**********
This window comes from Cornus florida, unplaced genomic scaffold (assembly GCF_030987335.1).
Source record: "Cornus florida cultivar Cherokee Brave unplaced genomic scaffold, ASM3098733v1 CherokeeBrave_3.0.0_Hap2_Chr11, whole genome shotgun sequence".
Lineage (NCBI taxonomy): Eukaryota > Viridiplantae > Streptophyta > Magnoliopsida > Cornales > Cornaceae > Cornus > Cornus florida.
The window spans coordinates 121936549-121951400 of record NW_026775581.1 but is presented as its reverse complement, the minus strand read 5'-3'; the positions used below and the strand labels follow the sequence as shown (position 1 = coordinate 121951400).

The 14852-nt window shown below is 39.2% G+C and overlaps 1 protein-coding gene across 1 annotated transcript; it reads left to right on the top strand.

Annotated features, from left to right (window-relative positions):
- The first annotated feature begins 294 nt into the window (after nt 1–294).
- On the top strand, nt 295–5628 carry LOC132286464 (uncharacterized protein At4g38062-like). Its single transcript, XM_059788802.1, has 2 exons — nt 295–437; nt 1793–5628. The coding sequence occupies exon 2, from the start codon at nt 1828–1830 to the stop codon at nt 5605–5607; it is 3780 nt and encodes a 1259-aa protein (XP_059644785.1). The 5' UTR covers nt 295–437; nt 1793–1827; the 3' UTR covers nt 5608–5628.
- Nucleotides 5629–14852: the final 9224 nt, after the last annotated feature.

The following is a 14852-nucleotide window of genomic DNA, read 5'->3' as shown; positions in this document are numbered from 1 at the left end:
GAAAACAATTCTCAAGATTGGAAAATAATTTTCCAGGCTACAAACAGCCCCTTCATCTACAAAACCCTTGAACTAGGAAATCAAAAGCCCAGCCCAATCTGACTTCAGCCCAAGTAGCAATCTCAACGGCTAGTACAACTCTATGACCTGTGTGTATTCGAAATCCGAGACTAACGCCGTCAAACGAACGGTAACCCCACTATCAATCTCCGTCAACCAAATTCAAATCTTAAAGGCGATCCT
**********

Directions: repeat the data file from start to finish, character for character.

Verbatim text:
This window comes from Cornus florida, unplaced genomic scaffold (assembly GCF_030987335.1).
Source record: "Cornus florida cultivar Cherokee Brave unplaced genomic scaffold, ASM3098733v1 CherokeeBrave_3.0.0_Hap2_Chr11, whole genome shotgun sequence".
Lineage (NCBI taxonomy): Eukaryota > Viridiplantae > Streptophyta > Magnoliopsida > Cornales > Cornaceae > Cornus > Cornus florida.
The window spans coordinates 121936549-121951400 of record NW_026775581.1 but is presented as its reverse complement, the minus strand read 5'-3'; the positions used below and the strand labels follow the sequence as shown (position 1 = coordinate 121951400).

The 14852-nt window shown below is 39.2% G+C and overlaps 1 protein-coding gene across 1 annotated transcript; it reads left to right on the top strand.

Annotated features, from left to right (window-relative positions):
- The first annotated feature begins 294 nt into the window (after nt 1–294).
- On the top strand, nt 295–5628 carry LOC132286464 (uncharacterized protein At4g38062-like). Its single transcript, XM_059788802.1, has 2 exons — nt 295–437; nt 1793–5628. The coding sequence occupies exon 2, from the start codon at nt 1828–1830 to the stop codon at nt 5605–5607; it is 3780 nt and encodes a 1259-aa protein (XP_059644785.1). The 5' UTR covers nt 295–437; nt 1793–1827; the 3' UTR covers nt 5608–5628.
- Nucleotides 5629–14852: the final 9224 nt, after the last annotated feature.

The following is a 14852-nucleotide window of genomic DNA, read 5'->3' as shown; positions in this document are numbered from 1 at the left end:
GAAAACAATTCTCAAGATTGGAAAATAATTTTCCAGGCTACAAACAGCCCCTTCATCTACAAAACCCTTGAACTAGGAAATCAAAAGCCCAGCCCAATCTGACTTCAGCCCAAGTAGCAATCTCAACGGCTAGTACAACTCTATGACCTGTGTGTATTCGAAATCCGAGACTAACGCCGTCAAACGAACGGTAACCCCACTATCAATCTCCGTCAACCAAATTCAAATCTTAAAGGCGATCCT